hammer, horizontal, court

SBP and Co. V. Patel Engineering Ltd. And ors.

(Civil appeal no.4168 of 2003)

2006 (1) UJ 156 (SC) [FB]


Facts:

The state of Maharashtra through its irrigation department handed over the civil work of stage IV of Koyna Hydroelectric Project to Respondent no.1. For the purpose of the same, respondent no.1 entered into a sub-contract with petitioner. While entering into the contract an agreement was made so as to define the process after any kind of indifferences are faced between the parties to the contract. The clause 19 of the agreement was as follow:

“The continuance of this piece work agreement/contract or at any time after the termination thereof, any difference or dispute shall arise between the parties hereto in regard to the interpretation of any of the provisions herein contained or act or thing relating to this agreement/contract, such difference or dispute shall be forthwith referred to two Arbitrators for Arbitration in Bombay one to be appointed by each party with liberty to the Arbitrators in case of differences or their failure to reach an agreement within one month of the appointment, to appoint an umpire residing in Bombay and the award which shall be made by two Arbitrators or umpire as the case may be shall be final, conclusive and binding on the parties hereto. If either party to the difference or dispute shall fail to appoint an arbitrator within 30 calendar days after notice in writing having been given by the parties or shall appoint an arbitrator who shall refuse to act then the arbitrator appointed by the other party shall be entitled to proceed with the reference as a Sole Arbitrator and to make final decision on such difference or dispute and the award made as a result of such arbitration shall be a condition precedent to any right of action against any two parties hereto in respect of any such difference and dispute.”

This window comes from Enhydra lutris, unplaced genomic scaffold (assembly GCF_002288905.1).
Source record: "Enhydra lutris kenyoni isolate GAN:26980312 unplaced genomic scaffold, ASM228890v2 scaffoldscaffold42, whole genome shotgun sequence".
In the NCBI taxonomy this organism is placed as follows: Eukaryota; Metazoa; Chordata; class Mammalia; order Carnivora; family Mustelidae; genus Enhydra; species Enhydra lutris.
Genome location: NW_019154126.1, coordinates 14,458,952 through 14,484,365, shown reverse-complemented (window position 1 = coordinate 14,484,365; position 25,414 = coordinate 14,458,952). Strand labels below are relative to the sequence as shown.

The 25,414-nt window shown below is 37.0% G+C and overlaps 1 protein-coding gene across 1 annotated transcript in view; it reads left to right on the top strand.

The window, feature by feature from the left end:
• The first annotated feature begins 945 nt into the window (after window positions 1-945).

Both the parties agreed to the terms of the agreement. Later there were indifferences between the parties. Petitioner appointed Respondent no.2 as his arbitrator. Respondent no.1 appointed S.N. Huddar as his arbitrator but he rejected the proposal as he was earlier connected with the Koyna Hydroelectric Project and subsequently S.L. Jain was appointed as the arbitrator. Respondent no. 1 then wrote a letter to respondent no.2 saying that he cannot act as a sole arbitrator and as per sec. 15(2) of the Arbitration and Conciliation Act, 1996, the arbitrator has to be reappointed within 30 days of decline of the first arbitrator. This letter also included names of three learned judges from Bombay High Court who can be appointed as third arbitrator/ umpire. Respondent no.2 said that there was no need to appoint a third judge and in furtherance of the same respondent no.1 approached the high court of Bombay. A learned judge accepted the appeal of respondent no.1 and appointed one retired judge of the same court as the third arbitrator. Being aggrieved from this decision passed by High Court, this petition was filed under section 11, Arbitration and Conciliation Act, 1996.

Issue raised:

Whether the power of appointing an arbitrator by chief justice of India or chief justice of high court or judge designated by him a judicial or administrative power?

Contention:

Respondent no.2 strongly opposed the appointment of the third arbitrator/ umpire as he said that Shri Jain, arbitrator appointed by Respondent no.1 was not a valid arbitrator and hence the argument has to be decided by a sole arbitrator.